The Life of Marpa the Translator
- Shambhala Publications07/01/1995Pages: 320Size: 5.5 x 8.5ISBN: 9781570620874Details
Marpa the Translator, the eleventh-century farmer, scholar, and teacher, is one of the most renowned saints in Tibetan Buddhist history. In the West, Marpa is best known through his teacher, the Indian yogin Nâropa, and through his closest disciple, Milarepa. This lucid and moving translation of a text composed by the author of The Life of Milarepa and The Hundred Thousand Songs of Milarepa documents the fascinating life of Marpa, who, unlike many other Tibetan masters, was a layman, a skillful businessman who raised a family while training his disciples.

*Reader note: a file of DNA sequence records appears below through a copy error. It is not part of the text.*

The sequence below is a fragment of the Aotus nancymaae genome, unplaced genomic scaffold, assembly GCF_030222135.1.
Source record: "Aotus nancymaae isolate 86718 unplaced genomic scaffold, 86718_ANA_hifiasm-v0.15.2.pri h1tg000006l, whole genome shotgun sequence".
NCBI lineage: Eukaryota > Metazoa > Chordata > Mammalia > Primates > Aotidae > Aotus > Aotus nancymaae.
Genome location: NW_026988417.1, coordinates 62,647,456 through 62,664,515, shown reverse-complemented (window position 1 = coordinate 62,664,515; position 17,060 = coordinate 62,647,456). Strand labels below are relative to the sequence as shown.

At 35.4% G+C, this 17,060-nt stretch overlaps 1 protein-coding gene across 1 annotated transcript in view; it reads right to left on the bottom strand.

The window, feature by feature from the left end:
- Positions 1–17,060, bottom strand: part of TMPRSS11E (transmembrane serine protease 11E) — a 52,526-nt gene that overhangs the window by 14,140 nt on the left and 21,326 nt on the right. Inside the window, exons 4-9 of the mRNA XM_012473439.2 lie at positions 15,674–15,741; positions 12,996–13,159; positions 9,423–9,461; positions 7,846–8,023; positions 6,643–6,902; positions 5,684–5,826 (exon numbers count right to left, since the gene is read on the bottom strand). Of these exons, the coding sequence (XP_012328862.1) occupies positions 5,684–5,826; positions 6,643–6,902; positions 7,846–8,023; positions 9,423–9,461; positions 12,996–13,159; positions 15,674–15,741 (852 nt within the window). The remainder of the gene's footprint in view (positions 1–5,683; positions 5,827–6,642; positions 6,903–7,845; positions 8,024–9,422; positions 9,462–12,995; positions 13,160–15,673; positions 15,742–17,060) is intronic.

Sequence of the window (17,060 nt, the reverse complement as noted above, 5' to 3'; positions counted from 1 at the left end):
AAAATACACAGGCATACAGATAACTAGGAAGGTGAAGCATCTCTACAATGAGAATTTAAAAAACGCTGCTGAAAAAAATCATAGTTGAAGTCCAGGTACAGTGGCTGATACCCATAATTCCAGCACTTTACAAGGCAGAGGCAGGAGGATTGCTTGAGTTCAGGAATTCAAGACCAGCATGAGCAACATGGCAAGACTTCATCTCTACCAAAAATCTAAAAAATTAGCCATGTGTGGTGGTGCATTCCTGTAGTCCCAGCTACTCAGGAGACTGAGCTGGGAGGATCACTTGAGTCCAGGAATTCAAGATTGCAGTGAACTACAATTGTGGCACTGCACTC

As a youth, Marpa was inspired to travel to India to study the Buddhist teachings, for at that time in Tibet, Buddhism has waned considerably through ruthless suppression by an evil king. The author paints a vivid picture of Marpa's three journeys to India: precarious mountain passes, desolate plains teeming with bandits, greedy customs-tax collectors. Marpa endured many hardships, but nothing to compare with the trials that ensued with his guru Nâropa and other teachers. Yet Marpa succeeded in mastering the tantric teachings, translating and bringing them to Tibet, and establishing the Practice Lineage of the Kagyüs, which continues to this day.Author BioChögyam Trungpa (1940–1987)—meditation master, teacher, and artist—founded Naropa University in Boulder, Colorado, the first Buddhist-inspired university in North America; the Shambhala Training program; and an international association of meditation centers known as Shambhala International. He is the author of numerous books, including Shambhala: The Sacred Path of the Warrior, Cutting Through Spiritual Materialism, and The Myth of Freedom.Selected Reader Reviews